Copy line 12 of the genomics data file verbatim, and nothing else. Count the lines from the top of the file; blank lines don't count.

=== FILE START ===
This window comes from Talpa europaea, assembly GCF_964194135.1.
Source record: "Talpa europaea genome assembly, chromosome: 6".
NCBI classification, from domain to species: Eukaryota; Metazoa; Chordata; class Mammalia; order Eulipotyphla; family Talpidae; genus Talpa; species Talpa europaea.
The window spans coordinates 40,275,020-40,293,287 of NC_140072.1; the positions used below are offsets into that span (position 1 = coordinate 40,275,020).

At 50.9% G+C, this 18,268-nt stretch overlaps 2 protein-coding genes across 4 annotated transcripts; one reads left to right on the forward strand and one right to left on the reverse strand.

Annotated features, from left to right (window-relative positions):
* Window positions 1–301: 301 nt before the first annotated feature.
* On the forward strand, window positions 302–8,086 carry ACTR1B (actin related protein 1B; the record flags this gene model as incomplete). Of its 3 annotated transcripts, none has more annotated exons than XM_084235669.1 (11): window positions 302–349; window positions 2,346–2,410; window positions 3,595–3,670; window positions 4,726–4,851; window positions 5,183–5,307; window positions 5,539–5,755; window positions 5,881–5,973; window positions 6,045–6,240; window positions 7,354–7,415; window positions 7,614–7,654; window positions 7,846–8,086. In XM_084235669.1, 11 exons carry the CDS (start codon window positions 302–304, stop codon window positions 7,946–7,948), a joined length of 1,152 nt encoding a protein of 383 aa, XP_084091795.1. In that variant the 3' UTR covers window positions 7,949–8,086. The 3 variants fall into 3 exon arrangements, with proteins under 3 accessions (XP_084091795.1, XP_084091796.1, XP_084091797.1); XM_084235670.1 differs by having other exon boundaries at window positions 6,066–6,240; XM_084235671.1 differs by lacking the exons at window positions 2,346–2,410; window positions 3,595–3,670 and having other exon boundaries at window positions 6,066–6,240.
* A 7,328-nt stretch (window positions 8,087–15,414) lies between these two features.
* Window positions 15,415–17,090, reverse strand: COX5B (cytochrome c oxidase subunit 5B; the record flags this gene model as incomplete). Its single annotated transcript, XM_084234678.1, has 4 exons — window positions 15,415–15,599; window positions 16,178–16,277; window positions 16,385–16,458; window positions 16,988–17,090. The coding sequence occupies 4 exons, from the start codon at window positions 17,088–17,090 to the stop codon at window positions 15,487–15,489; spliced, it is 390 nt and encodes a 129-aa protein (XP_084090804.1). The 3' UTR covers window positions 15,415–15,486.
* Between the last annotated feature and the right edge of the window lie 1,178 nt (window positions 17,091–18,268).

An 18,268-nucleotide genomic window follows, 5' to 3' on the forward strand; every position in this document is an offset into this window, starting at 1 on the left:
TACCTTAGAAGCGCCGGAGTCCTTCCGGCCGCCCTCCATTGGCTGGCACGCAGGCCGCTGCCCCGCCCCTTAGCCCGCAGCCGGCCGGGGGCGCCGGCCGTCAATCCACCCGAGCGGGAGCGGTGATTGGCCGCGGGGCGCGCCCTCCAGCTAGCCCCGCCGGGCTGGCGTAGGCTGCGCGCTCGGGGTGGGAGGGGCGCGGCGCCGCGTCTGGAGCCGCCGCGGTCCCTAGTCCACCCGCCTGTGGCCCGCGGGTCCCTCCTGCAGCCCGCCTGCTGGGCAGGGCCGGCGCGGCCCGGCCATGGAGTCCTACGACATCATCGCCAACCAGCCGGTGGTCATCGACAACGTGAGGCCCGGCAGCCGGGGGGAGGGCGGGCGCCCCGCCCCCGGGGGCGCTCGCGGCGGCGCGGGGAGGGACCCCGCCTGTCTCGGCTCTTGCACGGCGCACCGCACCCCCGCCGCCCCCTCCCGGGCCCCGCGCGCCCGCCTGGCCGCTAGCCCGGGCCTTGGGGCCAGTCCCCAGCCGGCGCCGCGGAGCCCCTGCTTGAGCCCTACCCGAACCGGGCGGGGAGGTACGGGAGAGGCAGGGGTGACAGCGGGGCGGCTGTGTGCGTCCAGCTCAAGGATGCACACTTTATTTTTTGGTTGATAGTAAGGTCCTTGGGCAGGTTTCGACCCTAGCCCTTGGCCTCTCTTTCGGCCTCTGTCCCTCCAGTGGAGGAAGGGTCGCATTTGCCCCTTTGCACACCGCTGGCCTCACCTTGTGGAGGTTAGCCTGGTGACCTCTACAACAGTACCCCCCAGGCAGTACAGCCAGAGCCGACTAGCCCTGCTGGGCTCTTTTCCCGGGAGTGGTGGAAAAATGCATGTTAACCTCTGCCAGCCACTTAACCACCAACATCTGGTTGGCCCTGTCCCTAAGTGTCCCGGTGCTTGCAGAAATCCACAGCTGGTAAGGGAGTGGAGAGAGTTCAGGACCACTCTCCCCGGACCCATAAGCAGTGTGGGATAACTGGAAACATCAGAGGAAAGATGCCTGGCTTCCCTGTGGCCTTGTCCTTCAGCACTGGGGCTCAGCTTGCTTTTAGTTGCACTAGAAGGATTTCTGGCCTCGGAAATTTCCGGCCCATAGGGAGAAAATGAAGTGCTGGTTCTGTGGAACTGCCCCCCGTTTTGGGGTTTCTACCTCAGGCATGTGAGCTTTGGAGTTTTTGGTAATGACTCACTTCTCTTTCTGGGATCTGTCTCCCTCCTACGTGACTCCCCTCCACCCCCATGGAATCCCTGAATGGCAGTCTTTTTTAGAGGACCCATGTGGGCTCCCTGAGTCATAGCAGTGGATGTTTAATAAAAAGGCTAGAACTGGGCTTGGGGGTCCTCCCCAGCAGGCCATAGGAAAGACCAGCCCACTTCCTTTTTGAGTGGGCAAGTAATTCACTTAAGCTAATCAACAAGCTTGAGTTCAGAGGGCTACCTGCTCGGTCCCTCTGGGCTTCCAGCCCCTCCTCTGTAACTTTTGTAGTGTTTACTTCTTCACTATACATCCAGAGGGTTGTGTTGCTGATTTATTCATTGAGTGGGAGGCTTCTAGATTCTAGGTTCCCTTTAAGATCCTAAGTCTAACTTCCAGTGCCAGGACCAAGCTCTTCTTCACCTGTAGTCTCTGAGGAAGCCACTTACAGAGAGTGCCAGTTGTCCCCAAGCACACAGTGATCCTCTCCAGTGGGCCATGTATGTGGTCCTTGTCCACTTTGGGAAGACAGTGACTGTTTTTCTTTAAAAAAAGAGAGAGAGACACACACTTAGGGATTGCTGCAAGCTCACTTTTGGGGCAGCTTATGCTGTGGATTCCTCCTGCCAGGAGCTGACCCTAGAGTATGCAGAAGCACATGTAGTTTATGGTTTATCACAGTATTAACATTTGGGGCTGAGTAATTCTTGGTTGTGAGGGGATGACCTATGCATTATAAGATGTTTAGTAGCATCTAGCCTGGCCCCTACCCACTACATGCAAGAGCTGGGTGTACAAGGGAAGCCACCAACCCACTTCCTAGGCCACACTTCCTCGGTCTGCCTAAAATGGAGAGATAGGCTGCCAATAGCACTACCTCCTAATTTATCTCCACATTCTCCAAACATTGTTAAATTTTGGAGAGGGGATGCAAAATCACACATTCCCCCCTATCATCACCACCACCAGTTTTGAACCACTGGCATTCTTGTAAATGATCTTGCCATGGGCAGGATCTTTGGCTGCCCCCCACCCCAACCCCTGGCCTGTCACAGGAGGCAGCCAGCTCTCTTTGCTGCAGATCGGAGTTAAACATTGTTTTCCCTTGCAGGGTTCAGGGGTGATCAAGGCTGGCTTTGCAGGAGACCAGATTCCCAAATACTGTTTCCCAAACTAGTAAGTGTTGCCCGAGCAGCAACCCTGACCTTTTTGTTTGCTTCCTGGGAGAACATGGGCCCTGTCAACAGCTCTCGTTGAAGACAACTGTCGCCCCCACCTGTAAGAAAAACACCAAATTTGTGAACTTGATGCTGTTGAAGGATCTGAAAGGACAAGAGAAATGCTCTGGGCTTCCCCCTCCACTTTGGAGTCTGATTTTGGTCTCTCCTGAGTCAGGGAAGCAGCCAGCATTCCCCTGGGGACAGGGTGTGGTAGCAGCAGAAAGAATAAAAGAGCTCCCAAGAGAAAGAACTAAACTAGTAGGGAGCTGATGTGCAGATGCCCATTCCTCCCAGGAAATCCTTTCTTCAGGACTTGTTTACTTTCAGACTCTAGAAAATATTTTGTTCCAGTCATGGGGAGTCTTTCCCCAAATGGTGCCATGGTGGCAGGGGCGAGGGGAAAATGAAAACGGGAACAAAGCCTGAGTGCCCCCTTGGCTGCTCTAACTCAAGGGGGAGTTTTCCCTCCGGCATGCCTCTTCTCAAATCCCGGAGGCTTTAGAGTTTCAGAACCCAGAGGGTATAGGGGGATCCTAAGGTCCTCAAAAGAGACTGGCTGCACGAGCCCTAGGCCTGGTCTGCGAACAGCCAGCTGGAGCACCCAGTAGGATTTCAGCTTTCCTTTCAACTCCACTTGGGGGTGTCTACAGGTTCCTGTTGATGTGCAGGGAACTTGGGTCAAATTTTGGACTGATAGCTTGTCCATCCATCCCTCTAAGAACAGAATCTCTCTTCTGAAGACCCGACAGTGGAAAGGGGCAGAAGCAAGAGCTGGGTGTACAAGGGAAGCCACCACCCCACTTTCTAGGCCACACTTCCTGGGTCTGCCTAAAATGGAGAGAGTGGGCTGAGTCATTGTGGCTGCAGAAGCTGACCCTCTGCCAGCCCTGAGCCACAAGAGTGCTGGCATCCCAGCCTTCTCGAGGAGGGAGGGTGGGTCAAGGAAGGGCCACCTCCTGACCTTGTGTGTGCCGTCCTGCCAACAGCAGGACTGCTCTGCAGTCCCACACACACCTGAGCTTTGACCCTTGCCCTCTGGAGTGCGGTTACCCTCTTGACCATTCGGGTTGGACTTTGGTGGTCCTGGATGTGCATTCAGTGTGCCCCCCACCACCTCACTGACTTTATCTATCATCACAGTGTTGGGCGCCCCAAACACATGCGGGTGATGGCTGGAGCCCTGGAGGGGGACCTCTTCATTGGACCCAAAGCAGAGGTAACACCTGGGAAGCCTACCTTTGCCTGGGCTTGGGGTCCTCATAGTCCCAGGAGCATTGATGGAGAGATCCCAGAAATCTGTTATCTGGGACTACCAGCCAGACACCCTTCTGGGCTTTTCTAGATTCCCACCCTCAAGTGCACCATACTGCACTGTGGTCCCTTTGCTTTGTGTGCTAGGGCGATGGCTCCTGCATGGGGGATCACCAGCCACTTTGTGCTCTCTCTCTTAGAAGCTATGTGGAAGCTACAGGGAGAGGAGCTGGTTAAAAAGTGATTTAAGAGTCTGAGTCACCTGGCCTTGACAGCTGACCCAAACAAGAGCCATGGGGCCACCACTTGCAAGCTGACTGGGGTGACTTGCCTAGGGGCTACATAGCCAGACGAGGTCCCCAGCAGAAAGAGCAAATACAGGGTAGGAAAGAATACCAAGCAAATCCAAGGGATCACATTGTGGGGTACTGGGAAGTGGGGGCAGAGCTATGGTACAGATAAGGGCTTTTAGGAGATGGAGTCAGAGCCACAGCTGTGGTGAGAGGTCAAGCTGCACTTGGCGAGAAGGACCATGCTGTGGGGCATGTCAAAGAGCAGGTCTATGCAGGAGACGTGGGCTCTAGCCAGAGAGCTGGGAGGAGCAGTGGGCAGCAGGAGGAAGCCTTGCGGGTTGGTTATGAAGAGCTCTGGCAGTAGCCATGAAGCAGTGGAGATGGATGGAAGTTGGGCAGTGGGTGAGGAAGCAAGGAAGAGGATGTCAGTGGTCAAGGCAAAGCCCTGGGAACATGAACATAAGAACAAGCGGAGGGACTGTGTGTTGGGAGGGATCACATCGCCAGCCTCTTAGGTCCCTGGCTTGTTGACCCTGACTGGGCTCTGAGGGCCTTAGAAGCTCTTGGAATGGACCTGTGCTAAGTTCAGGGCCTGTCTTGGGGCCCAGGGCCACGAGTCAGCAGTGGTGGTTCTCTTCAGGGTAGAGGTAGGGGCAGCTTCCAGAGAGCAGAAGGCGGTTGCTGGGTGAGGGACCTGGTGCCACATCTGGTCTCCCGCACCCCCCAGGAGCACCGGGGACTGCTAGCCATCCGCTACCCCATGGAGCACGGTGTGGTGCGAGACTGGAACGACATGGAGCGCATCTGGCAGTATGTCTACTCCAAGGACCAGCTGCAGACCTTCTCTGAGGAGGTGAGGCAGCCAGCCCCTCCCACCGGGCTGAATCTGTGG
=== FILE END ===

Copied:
An 18,268-nucleotide genomic window follows, 5' to 3' on the forward strand; every position in this document is an offset into this window, starting at 1 on the left: